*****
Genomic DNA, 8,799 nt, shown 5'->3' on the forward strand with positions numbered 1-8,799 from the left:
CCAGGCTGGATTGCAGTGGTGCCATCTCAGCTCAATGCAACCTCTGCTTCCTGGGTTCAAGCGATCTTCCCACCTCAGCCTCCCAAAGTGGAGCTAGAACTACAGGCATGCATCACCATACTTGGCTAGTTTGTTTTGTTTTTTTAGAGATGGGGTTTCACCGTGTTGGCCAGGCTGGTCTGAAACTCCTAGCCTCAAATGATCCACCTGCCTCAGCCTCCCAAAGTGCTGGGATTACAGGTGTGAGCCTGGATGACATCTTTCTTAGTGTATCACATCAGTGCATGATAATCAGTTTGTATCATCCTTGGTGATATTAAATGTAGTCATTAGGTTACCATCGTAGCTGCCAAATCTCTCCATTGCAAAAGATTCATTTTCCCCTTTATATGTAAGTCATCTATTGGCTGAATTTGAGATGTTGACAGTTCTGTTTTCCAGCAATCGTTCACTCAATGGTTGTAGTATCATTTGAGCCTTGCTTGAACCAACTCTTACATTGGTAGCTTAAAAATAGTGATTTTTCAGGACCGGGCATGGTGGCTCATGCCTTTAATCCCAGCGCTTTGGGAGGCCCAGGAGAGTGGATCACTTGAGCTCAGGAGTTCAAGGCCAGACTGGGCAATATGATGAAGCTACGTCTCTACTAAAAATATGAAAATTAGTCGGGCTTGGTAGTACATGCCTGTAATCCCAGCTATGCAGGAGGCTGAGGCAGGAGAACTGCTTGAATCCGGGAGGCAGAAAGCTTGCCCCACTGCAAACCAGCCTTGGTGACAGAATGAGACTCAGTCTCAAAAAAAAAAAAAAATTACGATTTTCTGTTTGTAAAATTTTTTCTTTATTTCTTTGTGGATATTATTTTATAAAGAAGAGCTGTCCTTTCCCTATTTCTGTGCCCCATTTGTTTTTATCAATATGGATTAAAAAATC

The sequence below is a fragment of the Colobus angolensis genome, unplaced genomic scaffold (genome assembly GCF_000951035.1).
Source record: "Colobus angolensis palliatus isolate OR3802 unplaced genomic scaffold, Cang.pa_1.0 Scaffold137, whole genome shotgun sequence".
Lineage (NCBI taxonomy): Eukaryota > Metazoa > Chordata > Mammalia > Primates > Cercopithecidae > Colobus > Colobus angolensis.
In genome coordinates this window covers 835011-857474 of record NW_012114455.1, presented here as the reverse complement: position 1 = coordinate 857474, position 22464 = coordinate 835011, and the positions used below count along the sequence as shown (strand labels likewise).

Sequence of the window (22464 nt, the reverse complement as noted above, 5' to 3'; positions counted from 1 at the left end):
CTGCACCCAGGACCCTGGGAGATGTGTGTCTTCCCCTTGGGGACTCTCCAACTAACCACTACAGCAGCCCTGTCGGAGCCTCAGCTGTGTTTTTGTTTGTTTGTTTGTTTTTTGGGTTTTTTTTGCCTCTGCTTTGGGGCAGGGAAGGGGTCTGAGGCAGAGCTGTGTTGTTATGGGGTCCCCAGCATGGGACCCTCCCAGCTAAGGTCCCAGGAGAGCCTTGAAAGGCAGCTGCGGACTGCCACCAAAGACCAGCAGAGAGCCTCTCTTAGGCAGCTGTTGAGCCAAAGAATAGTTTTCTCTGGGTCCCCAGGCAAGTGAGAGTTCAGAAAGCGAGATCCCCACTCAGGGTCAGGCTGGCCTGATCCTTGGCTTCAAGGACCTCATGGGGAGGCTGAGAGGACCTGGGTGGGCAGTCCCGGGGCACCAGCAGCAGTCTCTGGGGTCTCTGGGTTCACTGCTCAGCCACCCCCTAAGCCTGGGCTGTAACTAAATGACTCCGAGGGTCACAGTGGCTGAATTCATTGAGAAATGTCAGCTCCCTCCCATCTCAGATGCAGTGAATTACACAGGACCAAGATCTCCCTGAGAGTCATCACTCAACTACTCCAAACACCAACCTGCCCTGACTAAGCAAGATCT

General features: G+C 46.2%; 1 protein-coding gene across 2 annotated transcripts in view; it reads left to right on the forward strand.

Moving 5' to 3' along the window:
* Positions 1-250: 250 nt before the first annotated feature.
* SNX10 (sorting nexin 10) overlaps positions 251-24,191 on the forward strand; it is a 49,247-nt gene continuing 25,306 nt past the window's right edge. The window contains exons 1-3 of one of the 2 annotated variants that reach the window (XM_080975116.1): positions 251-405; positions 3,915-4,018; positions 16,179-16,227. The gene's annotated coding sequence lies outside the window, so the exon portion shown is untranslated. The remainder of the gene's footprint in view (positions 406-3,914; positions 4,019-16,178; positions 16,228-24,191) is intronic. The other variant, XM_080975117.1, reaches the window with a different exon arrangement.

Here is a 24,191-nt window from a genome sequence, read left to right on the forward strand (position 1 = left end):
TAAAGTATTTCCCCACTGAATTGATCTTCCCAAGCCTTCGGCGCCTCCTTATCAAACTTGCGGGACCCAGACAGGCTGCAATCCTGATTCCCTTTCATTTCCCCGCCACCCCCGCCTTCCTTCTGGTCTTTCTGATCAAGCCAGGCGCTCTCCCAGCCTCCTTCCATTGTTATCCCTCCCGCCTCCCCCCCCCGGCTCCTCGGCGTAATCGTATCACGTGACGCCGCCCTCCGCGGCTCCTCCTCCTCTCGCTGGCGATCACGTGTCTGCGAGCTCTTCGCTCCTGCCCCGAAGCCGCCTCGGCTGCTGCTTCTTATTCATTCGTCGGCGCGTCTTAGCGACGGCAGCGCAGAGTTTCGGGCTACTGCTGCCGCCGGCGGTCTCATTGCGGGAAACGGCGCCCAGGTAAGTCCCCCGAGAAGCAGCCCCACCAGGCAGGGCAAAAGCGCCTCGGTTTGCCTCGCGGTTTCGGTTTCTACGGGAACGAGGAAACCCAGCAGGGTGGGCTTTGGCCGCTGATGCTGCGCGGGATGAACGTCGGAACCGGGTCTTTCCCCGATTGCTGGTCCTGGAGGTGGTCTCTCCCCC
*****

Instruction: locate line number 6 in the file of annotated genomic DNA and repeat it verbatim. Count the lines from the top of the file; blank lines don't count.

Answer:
In genome coordinates this window covers 835011-857474 of record NW_012114455.1, presented here as the reverse complement: position 1 = coordinate 857474, position 22464 = coordinate 835011, and the positions used below count along the sequence as shown (strand labels likewise).